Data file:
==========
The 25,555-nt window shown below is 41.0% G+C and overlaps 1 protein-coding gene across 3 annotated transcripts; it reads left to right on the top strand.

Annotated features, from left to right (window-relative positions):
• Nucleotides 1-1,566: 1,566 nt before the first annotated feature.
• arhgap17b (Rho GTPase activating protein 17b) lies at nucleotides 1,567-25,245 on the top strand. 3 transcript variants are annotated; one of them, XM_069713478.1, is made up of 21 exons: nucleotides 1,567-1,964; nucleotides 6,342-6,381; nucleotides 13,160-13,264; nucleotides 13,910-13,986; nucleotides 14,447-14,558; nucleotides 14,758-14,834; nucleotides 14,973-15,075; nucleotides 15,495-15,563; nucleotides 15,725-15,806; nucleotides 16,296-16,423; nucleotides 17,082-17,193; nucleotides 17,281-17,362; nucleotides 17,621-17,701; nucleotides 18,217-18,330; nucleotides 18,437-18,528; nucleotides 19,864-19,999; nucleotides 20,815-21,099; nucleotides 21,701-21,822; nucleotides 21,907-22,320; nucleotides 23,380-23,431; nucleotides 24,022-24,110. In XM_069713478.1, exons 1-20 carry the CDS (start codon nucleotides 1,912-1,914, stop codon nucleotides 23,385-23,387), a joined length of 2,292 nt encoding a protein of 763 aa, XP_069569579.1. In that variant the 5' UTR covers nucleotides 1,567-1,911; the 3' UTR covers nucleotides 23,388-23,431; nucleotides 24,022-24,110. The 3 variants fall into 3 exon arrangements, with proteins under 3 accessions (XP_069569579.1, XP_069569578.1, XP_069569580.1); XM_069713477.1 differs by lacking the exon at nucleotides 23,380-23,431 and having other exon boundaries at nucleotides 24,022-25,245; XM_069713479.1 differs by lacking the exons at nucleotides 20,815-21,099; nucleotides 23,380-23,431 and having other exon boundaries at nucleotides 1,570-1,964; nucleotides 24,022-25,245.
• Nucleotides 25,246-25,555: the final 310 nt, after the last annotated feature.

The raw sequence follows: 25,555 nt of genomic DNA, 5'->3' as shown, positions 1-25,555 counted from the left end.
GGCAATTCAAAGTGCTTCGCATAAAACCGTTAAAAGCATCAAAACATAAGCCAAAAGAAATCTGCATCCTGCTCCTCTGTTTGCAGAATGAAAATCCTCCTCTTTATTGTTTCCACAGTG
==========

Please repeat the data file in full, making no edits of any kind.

The 25,555-nt window shown below is 41.0% G+C and overlaps 1 protein-coding gene across 3 annotated transcripts; it reads left to right on the top strand.

Annotated features, from left to right (window-relative positions):
• Nucleotides 1-1,566: 1,566 nt before the first annotated feature.
• arhgap17b (Rho GTPase activating protein 17b) lies at nucleotides 1,567-25,245 on the top strand. 3 transcript variants are annotated; one of them, XM_069713478.1, is made up of 21 exons: nucleotides 1,567-1,964; nucleotides 6,342-6,381; nucleotides 13,160-13,264; nucleotides 13,910-13,986; nucleotides 14,447-14,558; nucleotides 14,758-14,834; nucleotides 14,973-15,075; nucleotides 15,495-15,563; nucleotides 15,725-15,806; nucleotides 16,296-16,423; nucleotides 17,082-17,193; nucleotides 17,281-17,362; nucleotides 17,621-17,701; nucleotides 18,217-18,330; nucleotides 18,437-18,528; nucleotides 19,864-19,999; nucleotides 20,815-21,099; nucleotides 21,701-21,822; nucleotides 21,907-22,320; nucleotides 23,380-23,431; nucleotides 24,022-24,110. In XM_069713478.1, exons 1-20 carry the CDS (start codon nucleotides 1,912-1,914, stop codon nucleotides 23,385-23,387), a joined length of 2,292 nt encoding a protein of 763 aa, XP_069569579.1. In that variant the 5' UTR covers nucleotides 1,567-1,911; the 3' UTR covers nucleotides 23,388-23,431; nucleotides 24,022-24,110. The 3 variants fall into 3 exon arrangements, with proteins under 3 accessions (XP_069569579.1, XP_069569578.1, XP_069569580.1); XM_069713477.1 differs by lacking the exon at nucleotides 23,380-23,431 and having other exon boundaries at nucleotides 24,022-25,245; XM_069713479.1 differs by lacking the exons at nucleotides 20,815-21,099; nucleotides 23,380-23,431 and having other exon boundaries at nucleotides 1,570-1,964; nucleotides 24,022-25,245.
• Nucleotides 25,246-25,555: the final 310 nt, after the last annotated feature.

The raw sequence follows: 25,555 nt of genomic DNA, 5'->3' as shown, positions 1-25,555 counted from the left end.
GGCAATTCAAAGTGCTTCGCATAAAACCGTTAAAAGCATCAAAACATAAGCCAAAAGAAATCTGCATCCTGCTCCTCTGTTTGCAGAATGAAAATCCTCCTCTTTATTGTTTCCACAGTG